While development and implementation of data publishing and sharing practices and tools have long been among the core activities of the academic publisher Pensoft, it is well-understood that as part of scholarly publishing, open data practices are also currently in transition, and hence, require a lot of collaborative and consistent efforts to establish.
Based on Pensoft's experience, and elaborated and updated during the Framework Program 7 EU BON project, a new paper published in the EU BON dedicated collection in the open science journal Research Ideas and Outcomes (RIO), outlines policies and guidelines for scholarly publishing of biodiversity and biodiversity-related data. Newly accumulated knowledge from large-scale international efforts, such as FORCE11 (Future of Research Communication and e-Scholarship), CODATA (The Committee on Data for Science and Technology), RDA (Research Data Alliance) and others, is also included in the Guidelines.
The present paper discusses some general concepts, including a definition of datasets, incentives to publish data and licences for data publishing. Furthermore, it defines and compares several routes for data publishing, namely: providing supplementary files to research articles; uploading them on specialised open data repositories, where they are linked to the research article; publishing standalone data papers; or making use of integrated narrative and data publishing through online import/download of data into/from manuscripts, such as the workflow provided by the Biodiversity Data Journal. Among the guidelines, there are also comprehensive instructions on preparation and peer review of data intended for publication.
Although currently available for journals using the developed by Pensoft journal publishing platform ARPHA, these strategies and guidelines could be of use for anyone interested in biodiversity data publishing.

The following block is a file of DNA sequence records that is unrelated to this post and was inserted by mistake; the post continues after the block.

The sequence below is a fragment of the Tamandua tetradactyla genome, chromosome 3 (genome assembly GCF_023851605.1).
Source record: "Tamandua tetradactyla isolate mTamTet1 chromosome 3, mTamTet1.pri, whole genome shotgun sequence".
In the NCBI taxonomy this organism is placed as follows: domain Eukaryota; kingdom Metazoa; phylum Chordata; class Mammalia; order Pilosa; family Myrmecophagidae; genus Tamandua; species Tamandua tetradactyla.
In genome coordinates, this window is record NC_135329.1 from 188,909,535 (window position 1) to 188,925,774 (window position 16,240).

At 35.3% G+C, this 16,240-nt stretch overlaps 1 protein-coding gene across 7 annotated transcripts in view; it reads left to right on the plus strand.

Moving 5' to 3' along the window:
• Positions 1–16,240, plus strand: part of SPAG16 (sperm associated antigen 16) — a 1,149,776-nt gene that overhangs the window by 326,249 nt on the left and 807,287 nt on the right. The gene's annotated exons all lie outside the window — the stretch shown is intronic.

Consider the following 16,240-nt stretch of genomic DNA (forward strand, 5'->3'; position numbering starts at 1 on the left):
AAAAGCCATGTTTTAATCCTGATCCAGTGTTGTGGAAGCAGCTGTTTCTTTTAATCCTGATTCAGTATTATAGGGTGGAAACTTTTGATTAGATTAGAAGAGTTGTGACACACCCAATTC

Apart from paving the way for a whole new approach in data publishing, the present paper is also a fine example of science done in the open, having been published along with its two pre-submission public peer reviews. The reviews by Drs. Robert Mesibov and Florian Wetzel are both citable via their own Digital Object Identifiers (DOIs).
Penev L, Mietchen D, Chavan V, Hagedorn G, Smith V, Shotton D, Ó Tuama É, Senderov V, Georgiev T, Stoev P, Groom Q, Remsen D, Edmunds S (2017) Strategies and guidelines for scholarly publishing of biodiversity data. Research Ideas and Outcomes 3: e12431. https://doi.org/10.3897/rio.3.e12431
Open peer reviews:
By Dr. Robert Mesibov: https://doi.org/10.3897/rio.3.e12431.r43021
By Dr. Florian Wetzel: https://doi.org/10.3897/rio.3.e12431.r43022
About EU BON:
EU BON proposes an innovative approach in terms of integration of biodiversity information system from on-ground to remote sensing data, for addressing policy and information needs in a timely and customized way.
The project will reassure integration between social networks of science and policy and technological networks of interoperating IT infrastructures. This will enable a stable new open-access platform for sharing biodiversity data and tools to be created.
About RIO Journal:
The Research Ideas and Outcomes (RIO) Journal publishes all outputs of the research cycle, including: project proposals, data, methods, workflows, software, project reports and research articles together on a single collaborative platform offering one of the most transparent, open and public peer-review processes. Its scope encompasses all areas of academic research, including science, technology, the humanities and the social sciences.
Research Ideas and Outcomes